• Support PF! Buy your school textbooks, materials and every day products Here!

Complex Variables

Can anyone help me with this pls?

How can you prove that the integral of f(z) around the contour z= 1 is 0

where f(z) is Log(z+5)

Thx





I know Log(z) is ln r + i (theta). But i dont know how that applies to this situation.

Also, do I solve it as a normal integral or use the Cauchy Goursat theorem to prove that its integral is zero?
 

Answers and Replies

tiny-tim
Science Advisor
Homework Helper
25,789
249
Welcome to PF!

How can you prove that the integral of f(z) around the contour z= 1 is 0

Also, do I solve it as a normal integral or use the Cauchy Goursat theorem to prove that its integral is zero?
Hi soulsearching! Welcome to PF! :smile:

Do you mean |z| = 1?

If so, then z + 5 is just the circle of radius 1 and centre at 5. It doesn't include the origin (z + 5 = 0), so yes … always do it the easy way … use Cauchy Goursat! :smile:
 
Hi soulsearching! Welcome to PF! :smile:

Do you mean |z| = 1?

If so, then z = 5 is just the circle of radius 1 and centre at 5. It doesn't include the origin (z + 5 = 0), so yes … always do it the easy way … use Cauchy Goursat! :smile:


So the point z = 5 is outside the contour, so the integral vanishes right? Thank you Tim.



When trying to show the same for this equation here around the same contour

f(Z) = (4z^2 -4z +5)^-1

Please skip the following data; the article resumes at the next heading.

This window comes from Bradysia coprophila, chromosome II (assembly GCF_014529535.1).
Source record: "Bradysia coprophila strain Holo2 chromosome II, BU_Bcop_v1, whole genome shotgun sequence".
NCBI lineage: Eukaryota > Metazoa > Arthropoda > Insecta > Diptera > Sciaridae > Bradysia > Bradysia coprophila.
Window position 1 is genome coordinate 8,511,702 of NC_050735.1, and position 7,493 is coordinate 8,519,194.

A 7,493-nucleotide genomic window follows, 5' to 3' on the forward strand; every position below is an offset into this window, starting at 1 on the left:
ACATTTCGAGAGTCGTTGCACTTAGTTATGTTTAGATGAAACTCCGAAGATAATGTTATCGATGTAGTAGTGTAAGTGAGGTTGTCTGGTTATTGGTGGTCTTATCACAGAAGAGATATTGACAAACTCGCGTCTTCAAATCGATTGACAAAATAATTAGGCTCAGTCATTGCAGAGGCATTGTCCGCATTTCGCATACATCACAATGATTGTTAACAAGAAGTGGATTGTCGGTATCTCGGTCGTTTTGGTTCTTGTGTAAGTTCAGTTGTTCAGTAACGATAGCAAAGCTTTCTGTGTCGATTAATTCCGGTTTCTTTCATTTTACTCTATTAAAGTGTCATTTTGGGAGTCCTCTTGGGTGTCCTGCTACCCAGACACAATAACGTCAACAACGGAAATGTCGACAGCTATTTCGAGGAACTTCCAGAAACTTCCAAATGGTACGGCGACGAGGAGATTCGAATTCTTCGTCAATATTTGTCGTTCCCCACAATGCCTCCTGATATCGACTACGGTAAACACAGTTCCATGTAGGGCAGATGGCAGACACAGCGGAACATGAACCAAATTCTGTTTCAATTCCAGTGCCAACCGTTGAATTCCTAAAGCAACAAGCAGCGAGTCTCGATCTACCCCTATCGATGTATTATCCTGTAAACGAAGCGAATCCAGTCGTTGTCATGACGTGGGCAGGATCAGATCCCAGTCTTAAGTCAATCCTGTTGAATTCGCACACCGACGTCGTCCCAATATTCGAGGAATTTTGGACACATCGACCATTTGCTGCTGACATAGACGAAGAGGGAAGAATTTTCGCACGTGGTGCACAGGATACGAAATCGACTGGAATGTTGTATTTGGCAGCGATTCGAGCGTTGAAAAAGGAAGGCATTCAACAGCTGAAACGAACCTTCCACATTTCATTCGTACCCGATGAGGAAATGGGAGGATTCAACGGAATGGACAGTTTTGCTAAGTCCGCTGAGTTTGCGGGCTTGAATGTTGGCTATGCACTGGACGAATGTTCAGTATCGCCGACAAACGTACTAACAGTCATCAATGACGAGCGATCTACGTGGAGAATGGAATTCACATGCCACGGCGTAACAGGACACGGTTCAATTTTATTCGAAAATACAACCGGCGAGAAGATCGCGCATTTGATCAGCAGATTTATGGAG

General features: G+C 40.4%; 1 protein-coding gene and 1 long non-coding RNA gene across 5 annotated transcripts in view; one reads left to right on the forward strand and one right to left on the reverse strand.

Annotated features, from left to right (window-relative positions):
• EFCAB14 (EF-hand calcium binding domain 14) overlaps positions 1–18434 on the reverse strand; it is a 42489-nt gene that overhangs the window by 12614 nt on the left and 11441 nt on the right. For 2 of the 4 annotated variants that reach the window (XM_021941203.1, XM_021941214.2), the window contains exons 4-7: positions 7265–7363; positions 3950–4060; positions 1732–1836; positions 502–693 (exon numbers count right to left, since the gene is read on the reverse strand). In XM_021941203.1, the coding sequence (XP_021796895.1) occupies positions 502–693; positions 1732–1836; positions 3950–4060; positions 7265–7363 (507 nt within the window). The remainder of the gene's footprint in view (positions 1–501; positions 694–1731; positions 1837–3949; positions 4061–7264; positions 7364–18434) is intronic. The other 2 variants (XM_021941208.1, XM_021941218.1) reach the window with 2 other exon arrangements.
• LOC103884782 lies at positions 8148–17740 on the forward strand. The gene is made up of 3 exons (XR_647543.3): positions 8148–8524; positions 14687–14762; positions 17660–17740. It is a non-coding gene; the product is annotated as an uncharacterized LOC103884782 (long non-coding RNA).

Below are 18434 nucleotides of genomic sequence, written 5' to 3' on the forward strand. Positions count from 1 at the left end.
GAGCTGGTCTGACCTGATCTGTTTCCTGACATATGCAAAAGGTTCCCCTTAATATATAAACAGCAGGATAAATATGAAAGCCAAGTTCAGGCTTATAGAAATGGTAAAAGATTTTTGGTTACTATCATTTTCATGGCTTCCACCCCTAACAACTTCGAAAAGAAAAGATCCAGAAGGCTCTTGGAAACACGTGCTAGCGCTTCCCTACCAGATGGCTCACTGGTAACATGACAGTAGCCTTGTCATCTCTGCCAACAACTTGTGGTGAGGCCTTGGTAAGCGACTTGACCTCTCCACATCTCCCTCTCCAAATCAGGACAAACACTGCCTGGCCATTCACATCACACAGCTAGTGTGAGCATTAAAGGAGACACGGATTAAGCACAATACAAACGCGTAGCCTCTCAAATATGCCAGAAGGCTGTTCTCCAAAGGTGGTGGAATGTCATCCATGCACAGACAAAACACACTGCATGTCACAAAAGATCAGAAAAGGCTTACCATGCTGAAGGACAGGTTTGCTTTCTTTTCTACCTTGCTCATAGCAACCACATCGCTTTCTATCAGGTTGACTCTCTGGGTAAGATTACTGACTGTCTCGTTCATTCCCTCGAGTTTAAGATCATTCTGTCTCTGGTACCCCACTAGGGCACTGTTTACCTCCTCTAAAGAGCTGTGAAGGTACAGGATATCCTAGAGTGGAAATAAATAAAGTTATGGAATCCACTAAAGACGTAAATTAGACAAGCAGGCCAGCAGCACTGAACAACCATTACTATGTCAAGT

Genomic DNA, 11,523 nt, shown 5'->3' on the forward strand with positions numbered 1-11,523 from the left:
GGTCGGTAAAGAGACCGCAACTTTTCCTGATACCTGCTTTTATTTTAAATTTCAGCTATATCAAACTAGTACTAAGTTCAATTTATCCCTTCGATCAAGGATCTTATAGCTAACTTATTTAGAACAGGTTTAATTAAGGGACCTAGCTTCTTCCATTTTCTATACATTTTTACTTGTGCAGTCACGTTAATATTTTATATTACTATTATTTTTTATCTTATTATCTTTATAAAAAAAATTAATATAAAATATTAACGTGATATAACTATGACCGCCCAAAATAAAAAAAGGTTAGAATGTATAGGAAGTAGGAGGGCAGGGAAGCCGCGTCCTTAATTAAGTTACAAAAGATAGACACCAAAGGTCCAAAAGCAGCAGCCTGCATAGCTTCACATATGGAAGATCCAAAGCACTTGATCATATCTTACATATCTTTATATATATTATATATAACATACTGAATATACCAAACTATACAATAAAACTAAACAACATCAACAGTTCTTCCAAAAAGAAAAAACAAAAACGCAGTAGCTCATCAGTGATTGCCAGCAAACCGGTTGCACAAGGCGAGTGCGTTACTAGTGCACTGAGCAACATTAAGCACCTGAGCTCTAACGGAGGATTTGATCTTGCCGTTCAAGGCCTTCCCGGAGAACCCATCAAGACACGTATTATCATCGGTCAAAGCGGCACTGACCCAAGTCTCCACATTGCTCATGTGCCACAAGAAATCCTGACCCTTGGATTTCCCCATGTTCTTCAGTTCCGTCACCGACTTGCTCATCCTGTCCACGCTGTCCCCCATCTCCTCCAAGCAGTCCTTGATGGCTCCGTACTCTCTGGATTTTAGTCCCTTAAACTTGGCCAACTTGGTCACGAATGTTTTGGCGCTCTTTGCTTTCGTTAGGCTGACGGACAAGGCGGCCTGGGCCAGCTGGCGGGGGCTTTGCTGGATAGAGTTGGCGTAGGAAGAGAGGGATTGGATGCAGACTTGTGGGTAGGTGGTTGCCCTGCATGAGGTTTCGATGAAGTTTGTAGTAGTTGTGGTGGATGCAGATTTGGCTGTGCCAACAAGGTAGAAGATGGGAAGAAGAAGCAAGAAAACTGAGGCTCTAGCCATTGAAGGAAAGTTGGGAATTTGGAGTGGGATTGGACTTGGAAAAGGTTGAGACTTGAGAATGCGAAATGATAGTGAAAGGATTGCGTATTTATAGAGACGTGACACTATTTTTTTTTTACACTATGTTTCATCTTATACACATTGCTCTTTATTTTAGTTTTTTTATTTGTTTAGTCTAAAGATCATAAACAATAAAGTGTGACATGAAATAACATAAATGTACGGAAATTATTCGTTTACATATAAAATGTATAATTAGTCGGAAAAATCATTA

I found the singularities here to be (1/2 + i) and (1/2-i). Is the integral zero because both singularities are outside the circle of radius 1? Thank you.

I have a major exam tmr and my professor is not being of much help, but I really appreciate your help. :-)
 
229
0
So the point z = 5 is outside the contour, so the integral vanishes right? Thank you Tim.



When trying to show the same for this equation here around the same contour

f(Z) = (4z^2 -4z +5)^-1

I found the singularities here to be (1/2 + i) and (1/2-i). Is the integral zero because both singularities are outside the circle of radius 1? Thank you.

I have a major exam tmr and my professor is not being of much help, but I really appreciate your help. :-)
Yes.

And in this case your integrand is analytic inside and on the circle |z| = 1, so again it's 0 by cauchy's.
 
Thanks Dan.
 
tiny-tim
Science Advisor
Homework Helper
25,789
249
When trying to show the same for this equation here around the same contour

f(Z) = (4z^2 -4z +5)^-1

I found the singularities here to be (1/2 + i) and (1/2-i). Is the integral zero because both singularities are outside the circle of radius 1?
Looks good to me! :smile:
 
Also when trying to find the integral of (1/8z^3 -1) around the contour c=1.

I found the singularities to be 1/2, 1/2exp(2pi/3), and 1/2exp(4pi/3)

What is the next step here. Do I just assume the integral is 6pi(i) after using partial fractions to find the numerators of the 3 fractions.

The answer is actually 0, but I dont understand how it was solved. I know it might have something to do with the rule that says, the sum of the integral of a C1, C2 and C3 is equal to the integral of the outside contour, but how do i know the orientation of the three contours inside the big contour C.

Thanks, hope im not asking too many questions
 

Related Threads for: Complex Variables

  • Last Post
Replies
2
Views
705
  • Last Post
Replies
0
Views
982
  • Last Post
Replies
3
Views
1K
  • Last Post
Replies
0
Views
1K
  • Last Post
Replies
1
Views
692
  • Last Post
Replies
1
Views
818
  • Last Post
Replies
3
Views
1K
  • Last Post
Replies
2
Views
1K
Top